When you read that Québec City’s giant annual music festival, the Festival d'été de Québec (FEQ) is hosting shows by major acts like Metallica, Lady Antebellum, the Backstreet Boys, Kendrick Lamar and Fetty Wap, as it did this year July 6-16, you might initially get the idea that superstars are the soul sources of entertainment. And indeed, add to the above list groups such as English classic rockers the Who, oldies band the Zombies, Melissa Etheridge, Gorillaz, P!nk, KFlay, the Struts and Flume and you can see that FEQ overflows with big name talent. But among the 300 or so shows that played out on various stages throughout historic old town Québec City, dozens and dozens of them were homegrown, put on by acts that hail from Québec City, elsewhere in the Province of Québec and from throughout Canada.
Music fans that remember MTV in the 1980’s had a chance to catch Men Without Hats, the Montreal-based band that scored big with the quirky “Safety Dance” back in the day, while other more contemporary Canadian bands like the New Pornographers, Wolf Parade, Arkells, Death from Above 1979 and Groenland also appeared. Two Canadian bands currently on tour and that have a worldwide buzz going right now are the Strumbellas and A Tribe Called Red, and both had tour stops at FEQ. A Tribe Called Red, a band whose members are indigenous Canadians (First Nations), are so popular that they played two shows on different stages in one day.
For fans that like to discover new music, FEQ is an event that can be extremely rewarding; all the performing bands are vetted and there are no amateurs involved. So audience members who choose to go see a band like Québec’s own ska band The Beatdown might be surprised to hear the band playing a ska version of the old Rare Earth tune “Get Ready,” or they might find a new favorite female-fronted band in The Damn Truth. And while Canadian artists appeared on all of the festival’s stages, the FEQ organizers always make it real easy for all comers to hear new music by offering free admission at a couple of the many stages. One night, for example, FEQ’s “Fibe Stage” hosted the gentle tones of singer/songwriter Lou-Adriane Cassidy, pop singer Amelie No and her band and the soulful alt-rock band Zagata, all for free. Fans who attended every single day of FEQ could have, likewise for free, taken in shows by Canadian acts like funk specialists the High & Mighty Brass Band, neo folk band The Wooden Sky, rockers The Beaches and R&B group Nefe just to name a few.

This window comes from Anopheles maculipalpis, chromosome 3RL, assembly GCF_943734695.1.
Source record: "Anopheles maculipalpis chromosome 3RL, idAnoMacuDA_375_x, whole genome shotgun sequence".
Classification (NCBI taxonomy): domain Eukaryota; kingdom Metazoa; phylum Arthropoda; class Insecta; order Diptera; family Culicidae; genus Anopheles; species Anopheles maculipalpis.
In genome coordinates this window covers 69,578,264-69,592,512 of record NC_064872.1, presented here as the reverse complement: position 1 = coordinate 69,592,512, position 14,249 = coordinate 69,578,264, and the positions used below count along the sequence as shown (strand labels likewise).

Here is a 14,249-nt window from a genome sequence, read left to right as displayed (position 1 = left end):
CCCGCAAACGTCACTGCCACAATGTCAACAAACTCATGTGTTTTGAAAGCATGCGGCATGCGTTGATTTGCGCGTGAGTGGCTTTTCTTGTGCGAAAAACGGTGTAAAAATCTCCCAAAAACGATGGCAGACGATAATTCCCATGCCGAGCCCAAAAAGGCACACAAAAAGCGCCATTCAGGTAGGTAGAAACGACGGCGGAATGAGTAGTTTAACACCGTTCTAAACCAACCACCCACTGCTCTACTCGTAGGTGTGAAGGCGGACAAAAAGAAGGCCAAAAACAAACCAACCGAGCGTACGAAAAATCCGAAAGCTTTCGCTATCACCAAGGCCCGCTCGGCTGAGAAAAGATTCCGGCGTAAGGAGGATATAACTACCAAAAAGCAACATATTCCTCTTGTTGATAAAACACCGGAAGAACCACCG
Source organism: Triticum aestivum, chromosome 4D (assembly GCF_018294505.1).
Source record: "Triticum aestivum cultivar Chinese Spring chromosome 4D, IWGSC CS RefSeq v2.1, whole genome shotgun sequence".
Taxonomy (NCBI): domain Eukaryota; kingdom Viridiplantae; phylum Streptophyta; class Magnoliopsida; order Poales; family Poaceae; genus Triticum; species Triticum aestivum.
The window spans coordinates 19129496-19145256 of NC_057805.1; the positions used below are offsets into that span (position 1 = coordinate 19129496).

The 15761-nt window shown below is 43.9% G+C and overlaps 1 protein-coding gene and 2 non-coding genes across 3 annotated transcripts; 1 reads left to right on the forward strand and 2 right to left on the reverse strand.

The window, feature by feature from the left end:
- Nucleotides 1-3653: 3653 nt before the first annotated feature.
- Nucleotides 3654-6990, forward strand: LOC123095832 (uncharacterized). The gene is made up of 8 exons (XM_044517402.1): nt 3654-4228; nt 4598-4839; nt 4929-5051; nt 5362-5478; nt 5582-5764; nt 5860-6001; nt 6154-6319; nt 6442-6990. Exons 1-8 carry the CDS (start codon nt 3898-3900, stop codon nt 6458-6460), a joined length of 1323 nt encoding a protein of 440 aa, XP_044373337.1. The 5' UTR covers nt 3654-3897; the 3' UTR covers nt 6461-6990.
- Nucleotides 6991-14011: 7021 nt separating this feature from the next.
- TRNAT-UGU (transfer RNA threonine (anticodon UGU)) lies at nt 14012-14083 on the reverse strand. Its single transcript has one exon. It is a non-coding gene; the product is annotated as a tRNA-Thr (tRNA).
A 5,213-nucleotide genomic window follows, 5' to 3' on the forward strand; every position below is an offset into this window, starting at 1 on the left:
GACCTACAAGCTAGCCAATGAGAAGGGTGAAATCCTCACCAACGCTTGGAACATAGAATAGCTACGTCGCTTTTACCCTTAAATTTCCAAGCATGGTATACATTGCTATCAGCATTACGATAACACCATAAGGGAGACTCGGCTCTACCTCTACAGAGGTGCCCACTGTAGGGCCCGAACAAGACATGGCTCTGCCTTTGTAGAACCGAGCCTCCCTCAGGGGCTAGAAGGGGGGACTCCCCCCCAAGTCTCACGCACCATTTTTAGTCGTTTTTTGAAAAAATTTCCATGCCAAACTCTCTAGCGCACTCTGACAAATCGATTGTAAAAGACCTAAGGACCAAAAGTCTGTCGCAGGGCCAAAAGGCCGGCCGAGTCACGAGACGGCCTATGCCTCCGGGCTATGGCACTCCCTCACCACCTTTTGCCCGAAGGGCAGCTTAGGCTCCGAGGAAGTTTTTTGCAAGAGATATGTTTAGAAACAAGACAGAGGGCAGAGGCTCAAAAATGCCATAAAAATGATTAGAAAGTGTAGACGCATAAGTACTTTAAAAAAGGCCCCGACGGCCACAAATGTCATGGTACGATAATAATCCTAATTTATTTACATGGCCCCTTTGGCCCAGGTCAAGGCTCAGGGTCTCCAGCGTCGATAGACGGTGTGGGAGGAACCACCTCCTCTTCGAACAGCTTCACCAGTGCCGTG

This year’s line-up of shows was nothing short of spectacular, and fans that couldn’t make it can rest assured that the roster of Canadian bands and international performers will be just as stellar in 2018. Information on the next Festival d'été de Québec will be announced here.